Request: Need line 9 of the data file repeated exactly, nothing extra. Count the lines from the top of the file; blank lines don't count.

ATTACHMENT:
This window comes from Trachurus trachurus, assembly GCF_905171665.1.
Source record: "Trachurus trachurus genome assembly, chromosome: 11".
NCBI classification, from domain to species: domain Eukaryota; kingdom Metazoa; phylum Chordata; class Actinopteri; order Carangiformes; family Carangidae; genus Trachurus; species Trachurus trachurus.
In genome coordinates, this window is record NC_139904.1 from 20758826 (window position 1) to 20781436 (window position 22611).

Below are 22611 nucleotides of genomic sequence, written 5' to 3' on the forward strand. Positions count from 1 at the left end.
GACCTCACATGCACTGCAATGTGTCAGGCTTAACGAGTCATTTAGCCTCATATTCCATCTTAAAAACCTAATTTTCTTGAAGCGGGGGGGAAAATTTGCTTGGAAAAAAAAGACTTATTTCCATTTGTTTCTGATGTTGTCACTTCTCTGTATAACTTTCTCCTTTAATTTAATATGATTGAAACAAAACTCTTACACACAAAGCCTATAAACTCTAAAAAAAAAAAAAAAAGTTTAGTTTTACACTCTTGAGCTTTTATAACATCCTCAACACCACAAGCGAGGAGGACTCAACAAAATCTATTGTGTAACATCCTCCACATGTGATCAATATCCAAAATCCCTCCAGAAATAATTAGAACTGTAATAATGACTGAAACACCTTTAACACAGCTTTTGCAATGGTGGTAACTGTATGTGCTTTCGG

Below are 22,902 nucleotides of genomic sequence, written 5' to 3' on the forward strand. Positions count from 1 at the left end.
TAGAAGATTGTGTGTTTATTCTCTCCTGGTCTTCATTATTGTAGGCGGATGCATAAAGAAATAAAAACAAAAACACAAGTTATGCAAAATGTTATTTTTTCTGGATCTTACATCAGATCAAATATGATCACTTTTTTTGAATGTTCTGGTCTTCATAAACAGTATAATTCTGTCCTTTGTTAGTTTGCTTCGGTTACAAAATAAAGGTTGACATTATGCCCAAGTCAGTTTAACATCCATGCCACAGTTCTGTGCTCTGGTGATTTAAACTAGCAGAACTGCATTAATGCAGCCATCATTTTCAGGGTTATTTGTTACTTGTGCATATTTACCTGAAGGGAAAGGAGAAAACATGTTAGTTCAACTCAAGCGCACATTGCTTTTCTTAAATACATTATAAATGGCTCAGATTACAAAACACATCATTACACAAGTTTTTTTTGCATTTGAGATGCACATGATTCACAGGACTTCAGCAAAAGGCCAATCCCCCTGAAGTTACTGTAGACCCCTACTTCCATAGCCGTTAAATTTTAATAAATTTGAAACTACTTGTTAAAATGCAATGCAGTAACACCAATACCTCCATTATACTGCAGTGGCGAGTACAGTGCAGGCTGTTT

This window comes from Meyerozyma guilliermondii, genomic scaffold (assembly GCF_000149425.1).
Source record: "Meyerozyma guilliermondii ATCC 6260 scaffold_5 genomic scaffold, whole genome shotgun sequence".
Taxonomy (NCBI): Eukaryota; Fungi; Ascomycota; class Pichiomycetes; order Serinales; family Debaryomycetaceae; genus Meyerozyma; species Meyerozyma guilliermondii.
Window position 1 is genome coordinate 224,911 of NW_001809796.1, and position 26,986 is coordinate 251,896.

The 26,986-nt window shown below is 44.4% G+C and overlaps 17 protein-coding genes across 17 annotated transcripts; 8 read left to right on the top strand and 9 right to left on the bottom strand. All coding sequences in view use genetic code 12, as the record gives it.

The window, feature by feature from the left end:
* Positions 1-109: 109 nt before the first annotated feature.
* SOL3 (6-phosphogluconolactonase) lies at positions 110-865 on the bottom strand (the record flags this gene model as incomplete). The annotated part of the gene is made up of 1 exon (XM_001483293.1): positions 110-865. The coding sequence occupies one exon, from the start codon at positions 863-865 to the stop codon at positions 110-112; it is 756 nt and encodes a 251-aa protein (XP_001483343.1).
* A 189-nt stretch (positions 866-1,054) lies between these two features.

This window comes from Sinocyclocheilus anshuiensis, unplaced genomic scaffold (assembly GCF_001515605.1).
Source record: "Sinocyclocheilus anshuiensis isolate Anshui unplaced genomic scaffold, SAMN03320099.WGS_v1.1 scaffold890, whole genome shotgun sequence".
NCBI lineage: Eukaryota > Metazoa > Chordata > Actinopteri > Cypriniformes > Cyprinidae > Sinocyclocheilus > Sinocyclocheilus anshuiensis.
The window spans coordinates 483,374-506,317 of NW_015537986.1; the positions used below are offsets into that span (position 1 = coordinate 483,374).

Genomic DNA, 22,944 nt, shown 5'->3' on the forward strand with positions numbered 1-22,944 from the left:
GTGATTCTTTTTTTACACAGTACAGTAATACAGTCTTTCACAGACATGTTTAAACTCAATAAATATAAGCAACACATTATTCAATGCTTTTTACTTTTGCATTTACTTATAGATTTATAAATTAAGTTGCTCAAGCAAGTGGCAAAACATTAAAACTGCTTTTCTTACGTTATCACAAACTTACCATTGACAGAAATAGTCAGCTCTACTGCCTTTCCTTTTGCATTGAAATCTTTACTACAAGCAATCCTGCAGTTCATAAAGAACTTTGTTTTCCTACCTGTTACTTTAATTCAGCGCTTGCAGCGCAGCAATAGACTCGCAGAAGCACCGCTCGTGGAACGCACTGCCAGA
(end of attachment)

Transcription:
This window comes from Meyerozyma guilliermondii, genomic scaffold (assembly GCF_000149425.1).